The titular 18th-century Indian painter receives a poetical film essay on his life and art in sophomore helmer Amit Dutta’s beautiful but homogenous “Nainsukh.” Rich with gorgeous images and shot in the actual locales in Jammu and Kashmir, this stately meditation uses the artist’s stunning naturalistic works as templates for re-created scenes whose static qualities, even when movement is involved, hold attention for only so long. Produced by Switzerland’s Museum Rietberg, pic is a work for galleries rather than cinemas, though fests with arty bents may show interest.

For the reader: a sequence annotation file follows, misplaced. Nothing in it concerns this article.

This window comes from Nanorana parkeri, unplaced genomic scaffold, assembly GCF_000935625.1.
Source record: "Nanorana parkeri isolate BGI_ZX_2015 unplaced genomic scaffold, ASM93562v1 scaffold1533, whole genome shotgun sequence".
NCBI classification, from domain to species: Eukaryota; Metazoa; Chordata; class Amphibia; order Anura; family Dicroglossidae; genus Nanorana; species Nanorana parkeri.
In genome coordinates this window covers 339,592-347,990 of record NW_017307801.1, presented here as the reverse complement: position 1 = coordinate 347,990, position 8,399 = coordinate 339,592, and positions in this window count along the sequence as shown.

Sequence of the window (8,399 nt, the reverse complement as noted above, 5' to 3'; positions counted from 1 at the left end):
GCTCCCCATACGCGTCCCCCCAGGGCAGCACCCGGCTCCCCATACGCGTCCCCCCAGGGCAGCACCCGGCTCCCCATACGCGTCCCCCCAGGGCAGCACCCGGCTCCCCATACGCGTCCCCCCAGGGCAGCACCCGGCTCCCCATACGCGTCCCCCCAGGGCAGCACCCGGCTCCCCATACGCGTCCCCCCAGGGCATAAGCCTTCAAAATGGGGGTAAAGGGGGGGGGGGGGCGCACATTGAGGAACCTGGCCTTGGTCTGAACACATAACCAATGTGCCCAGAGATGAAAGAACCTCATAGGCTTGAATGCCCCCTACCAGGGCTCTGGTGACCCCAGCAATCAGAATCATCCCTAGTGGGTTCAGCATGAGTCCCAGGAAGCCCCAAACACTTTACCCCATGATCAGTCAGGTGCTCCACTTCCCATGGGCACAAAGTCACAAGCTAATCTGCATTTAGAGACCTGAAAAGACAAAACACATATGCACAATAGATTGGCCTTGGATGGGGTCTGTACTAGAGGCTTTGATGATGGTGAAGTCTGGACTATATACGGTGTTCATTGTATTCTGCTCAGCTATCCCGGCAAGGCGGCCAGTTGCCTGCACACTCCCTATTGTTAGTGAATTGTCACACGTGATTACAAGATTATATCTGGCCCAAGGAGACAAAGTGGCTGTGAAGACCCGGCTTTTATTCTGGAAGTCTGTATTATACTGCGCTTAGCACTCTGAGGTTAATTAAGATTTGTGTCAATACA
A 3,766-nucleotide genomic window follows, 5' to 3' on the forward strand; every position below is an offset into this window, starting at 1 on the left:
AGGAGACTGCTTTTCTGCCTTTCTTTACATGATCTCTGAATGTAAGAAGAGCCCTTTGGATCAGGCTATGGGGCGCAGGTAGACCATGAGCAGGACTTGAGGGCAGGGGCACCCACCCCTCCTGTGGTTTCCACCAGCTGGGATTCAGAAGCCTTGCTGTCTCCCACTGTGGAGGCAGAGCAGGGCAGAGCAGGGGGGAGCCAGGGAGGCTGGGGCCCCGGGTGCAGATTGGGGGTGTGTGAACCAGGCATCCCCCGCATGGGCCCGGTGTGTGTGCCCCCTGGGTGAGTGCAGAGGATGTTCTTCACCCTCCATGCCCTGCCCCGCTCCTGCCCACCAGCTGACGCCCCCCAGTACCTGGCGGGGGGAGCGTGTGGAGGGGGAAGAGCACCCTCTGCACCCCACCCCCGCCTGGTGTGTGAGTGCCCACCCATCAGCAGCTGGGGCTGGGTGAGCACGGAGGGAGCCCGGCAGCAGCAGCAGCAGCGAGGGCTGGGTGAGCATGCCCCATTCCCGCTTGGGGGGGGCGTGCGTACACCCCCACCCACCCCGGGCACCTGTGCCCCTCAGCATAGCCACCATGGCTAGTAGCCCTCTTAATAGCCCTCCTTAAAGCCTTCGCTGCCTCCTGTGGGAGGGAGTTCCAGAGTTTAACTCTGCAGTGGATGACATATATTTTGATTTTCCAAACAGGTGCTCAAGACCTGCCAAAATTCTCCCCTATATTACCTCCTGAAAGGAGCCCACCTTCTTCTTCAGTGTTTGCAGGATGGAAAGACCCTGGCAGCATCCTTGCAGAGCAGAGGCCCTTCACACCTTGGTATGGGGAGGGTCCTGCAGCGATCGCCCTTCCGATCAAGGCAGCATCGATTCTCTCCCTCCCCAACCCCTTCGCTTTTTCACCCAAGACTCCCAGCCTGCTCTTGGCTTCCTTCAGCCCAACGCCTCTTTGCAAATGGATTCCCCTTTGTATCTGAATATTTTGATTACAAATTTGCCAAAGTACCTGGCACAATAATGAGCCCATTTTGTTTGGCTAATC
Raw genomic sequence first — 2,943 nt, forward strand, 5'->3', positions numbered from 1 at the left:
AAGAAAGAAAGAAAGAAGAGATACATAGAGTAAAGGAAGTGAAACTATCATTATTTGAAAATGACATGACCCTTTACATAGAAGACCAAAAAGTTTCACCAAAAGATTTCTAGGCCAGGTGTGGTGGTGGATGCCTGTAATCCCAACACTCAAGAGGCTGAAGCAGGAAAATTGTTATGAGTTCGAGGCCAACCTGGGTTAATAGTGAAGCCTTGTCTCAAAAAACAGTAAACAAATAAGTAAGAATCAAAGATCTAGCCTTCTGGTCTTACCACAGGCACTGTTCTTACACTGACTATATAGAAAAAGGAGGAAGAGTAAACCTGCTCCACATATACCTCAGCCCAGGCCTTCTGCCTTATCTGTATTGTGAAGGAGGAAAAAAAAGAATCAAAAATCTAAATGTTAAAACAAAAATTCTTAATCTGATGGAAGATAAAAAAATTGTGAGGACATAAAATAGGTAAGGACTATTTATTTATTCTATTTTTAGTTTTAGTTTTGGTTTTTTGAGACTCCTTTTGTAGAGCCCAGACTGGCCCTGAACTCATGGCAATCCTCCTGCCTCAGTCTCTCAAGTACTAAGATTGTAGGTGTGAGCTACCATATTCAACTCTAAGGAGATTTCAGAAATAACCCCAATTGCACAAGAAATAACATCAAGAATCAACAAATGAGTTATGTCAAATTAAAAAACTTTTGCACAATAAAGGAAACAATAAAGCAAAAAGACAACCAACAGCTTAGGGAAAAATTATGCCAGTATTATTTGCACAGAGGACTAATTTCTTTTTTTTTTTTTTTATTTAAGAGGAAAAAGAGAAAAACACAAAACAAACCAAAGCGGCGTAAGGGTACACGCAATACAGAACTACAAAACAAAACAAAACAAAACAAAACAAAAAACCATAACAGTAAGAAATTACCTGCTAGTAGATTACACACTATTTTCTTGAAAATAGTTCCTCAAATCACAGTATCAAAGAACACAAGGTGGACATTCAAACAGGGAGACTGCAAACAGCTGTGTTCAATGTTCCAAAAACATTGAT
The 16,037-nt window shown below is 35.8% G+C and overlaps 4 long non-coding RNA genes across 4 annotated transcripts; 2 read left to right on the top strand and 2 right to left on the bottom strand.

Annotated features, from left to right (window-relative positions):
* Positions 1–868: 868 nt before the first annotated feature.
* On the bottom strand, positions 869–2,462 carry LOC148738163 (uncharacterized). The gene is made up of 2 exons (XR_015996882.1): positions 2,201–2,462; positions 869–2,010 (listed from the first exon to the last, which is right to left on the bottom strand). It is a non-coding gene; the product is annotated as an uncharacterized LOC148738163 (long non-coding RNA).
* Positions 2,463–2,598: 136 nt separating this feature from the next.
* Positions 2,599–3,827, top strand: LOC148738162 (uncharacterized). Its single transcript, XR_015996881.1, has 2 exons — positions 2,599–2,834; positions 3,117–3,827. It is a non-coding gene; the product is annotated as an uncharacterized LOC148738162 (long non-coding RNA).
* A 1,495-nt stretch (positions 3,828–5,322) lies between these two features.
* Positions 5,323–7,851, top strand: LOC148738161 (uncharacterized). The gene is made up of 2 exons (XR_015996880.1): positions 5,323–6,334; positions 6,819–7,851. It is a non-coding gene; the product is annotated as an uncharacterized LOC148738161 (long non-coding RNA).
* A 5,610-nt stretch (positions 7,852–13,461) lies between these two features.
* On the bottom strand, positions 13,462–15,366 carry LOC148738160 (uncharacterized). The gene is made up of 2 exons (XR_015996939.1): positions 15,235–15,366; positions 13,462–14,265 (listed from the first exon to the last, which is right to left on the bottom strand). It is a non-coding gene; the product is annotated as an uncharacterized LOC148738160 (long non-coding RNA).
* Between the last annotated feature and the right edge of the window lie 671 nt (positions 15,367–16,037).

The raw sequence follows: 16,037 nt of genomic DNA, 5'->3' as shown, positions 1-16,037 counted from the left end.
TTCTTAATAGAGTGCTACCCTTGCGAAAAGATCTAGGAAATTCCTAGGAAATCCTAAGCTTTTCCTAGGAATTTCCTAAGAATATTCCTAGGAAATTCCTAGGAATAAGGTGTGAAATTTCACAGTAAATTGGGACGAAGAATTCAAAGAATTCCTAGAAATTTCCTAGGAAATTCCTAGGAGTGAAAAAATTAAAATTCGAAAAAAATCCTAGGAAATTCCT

Influenced by the naturalism of Mughal craftsmen, Nainsukh (Manish Soni, himself a noted miniaturist) leaves his father’s celebrated painting workshop and becomes official artist for the Rajput princes of Jasrota. There he creates delicate works that record daily life at the sophisticated, spendthrift court. Dutta re-creates the refined Rajput world via limited compositions, many shot in the ruins of the Jasrota palace, whose use of space imitates the clarity and simplicity of the artist’s miniatures and drawings. It’s all lovely to look at, enhanced by eye-catching colors and exceptional sound design, but the unvarying tone and too-frequent text panels can become soporific.